However, there are many problems with that approach. First, the idea that matching students' reading levels to relatively easy text will improve their learning was never validated by research (Shanahan, 1983); some studies even challenge that idea (Morgan, Wilcox, & Eldredge, 2000). Second, studies have shown that the challenge level of U.S. textbooks has declined in grades 3–12 and that the descent of textbook levels has been associated with declines in student achievement (Hayes, Wolfer, & Wolfe, 1996). Third and perhaps most important, the reading demands of the workplace and college are strikingly higher than those confronted in typical high school classes (Mikulecky & Drew, 1991).
Accordingly, the Common Core State Standards indicate specific levels of text difficulty that students must be able to handle by the end of each school year. These new levels are considerably higher than current levels.
This important shift has misled some teachers to conclude that they should use challenging text even when it's inappropriate to do so. For example, the new standards don't raise text levels for kindergarten or 1st grade, but some educators think that 2nd graders won't meet the standards without an early boost. However, raising beginning text levels is not a good idea because it's more likely to slow student progress in mastering decoding than to improve students' reading.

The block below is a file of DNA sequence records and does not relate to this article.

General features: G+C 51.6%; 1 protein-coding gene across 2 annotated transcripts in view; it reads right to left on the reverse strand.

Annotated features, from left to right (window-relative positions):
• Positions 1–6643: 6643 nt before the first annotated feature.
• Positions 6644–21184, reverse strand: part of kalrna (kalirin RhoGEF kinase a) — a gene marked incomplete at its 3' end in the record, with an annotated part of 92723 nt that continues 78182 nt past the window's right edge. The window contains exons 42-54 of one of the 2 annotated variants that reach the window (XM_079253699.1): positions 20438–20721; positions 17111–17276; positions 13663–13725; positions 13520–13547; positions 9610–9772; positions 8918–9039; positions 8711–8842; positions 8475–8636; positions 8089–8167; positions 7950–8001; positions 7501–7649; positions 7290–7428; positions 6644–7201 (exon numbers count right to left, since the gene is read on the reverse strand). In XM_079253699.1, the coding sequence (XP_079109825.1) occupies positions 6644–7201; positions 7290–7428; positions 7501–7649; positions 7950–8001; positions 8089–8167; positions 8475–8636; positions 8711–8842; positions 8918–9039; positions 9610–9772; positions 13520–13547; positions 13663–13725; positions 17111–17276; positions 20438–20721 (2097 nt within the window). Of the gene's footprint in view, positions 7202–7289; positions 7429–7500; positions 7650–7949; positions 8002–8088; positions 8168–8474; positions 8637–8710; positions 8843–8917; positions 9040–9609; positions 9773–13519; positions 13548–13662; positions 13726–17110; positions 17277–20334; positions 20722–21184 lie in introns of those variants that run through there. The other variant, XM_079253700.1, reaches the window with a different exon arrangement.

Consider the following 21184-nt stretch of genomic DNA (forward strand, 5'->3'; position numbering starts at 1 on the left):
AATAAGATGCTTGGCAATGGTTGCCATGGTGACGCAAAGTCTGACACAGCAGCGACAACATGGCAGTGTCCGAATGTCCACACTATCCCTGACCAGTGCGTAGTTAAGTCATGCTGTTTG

Even with older students, the idea is not to have students reading challenging texts exclusively. Students should have an array of reading experiences in the same way that a long-distance runner has a varied training schedule that intersperses different distances and speeds. These varied schedules enable the runner to build muscle, speed, and endurance.